The Evolution Garden in Singapore's Botanical Gardens tries to represent what the world looked like as the first plants started to appear.
Whilst early life started to evolve in the oceans, the land still remained sterile for several billions of years. Around 450 million years ago the first land plant started to appear. Liverworts and algae started to grow near rivers. The ancient continents started to collide forming larger landmasses. The shrinking of the larger oceans allowed for coral reefs to thrive in coastal seas.
By 380 million years ago, vegetation consisting of the primitive ancestors of our modern clubmosses, horsetale and spike mosses covered the land. The first primitive ferns also started to grow. The Singapore botanical garden staff have produced a rock strewn area covered with mosses and little else. This gives a vivid picture of what the early, vegetation landscape would look like.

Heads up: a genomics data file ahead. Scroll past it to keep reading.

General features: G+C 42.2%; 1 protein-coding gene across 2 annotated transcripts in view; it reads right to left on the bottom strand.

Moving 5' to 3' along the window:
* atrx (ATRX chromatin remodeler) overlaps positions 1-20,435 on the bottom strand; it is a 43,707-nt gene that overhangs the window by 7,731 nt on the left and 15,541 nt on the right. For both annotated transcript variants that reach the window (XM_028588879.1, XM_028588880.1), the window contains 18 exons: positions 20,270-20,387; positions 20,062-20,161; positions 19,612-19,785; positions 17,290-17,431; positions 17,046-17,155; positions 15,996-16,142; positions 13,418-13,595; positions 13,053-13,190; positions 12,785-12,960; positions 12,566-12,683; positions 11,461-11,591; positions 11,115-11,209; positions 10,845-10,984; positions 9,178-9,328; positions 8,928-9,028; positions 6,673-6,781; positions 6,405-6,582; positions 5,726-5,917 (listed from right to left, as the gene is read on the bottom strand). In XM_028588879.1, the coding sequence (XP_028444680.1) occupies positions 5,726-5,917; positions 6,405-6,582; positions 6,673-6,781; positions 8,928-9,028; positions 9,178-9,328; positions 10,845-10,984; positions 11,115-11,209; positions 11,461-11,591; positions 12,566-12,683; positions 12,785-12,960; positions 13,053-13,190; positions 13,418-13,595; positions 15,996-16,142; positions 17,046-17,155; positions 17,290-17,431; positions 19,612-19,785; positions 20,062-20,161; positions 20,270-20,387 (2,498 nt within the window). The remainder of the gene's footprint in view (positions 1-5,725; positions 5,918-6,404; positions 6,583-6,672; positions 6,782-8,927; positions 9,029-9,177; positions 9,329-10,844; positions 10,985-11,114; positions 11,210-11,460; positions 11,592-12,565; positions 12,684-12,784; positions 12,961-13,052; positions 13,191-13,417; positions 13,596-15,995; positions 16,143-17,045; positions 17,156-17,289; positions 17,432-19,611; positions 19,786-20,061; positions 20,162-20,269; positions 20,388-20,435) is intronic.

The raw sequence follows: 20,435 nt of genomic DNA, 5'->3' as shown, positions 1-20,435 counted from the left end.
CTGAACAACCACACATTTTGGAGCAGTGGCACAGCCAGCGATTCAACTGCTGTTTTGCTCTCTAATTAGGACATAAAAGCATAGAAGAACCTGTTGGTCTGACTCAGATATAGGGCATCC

It is such a clever idea to show history and the evolution story by careful planting. It must be a constant battle for the gardeners to prevent other plants growing in this area. It has to be a full-time job trying to maintain the mosses, ferns and liverworts. The high canopy of trees helps produce a dappled shade. There were no land animals at this time. No dinosaurs.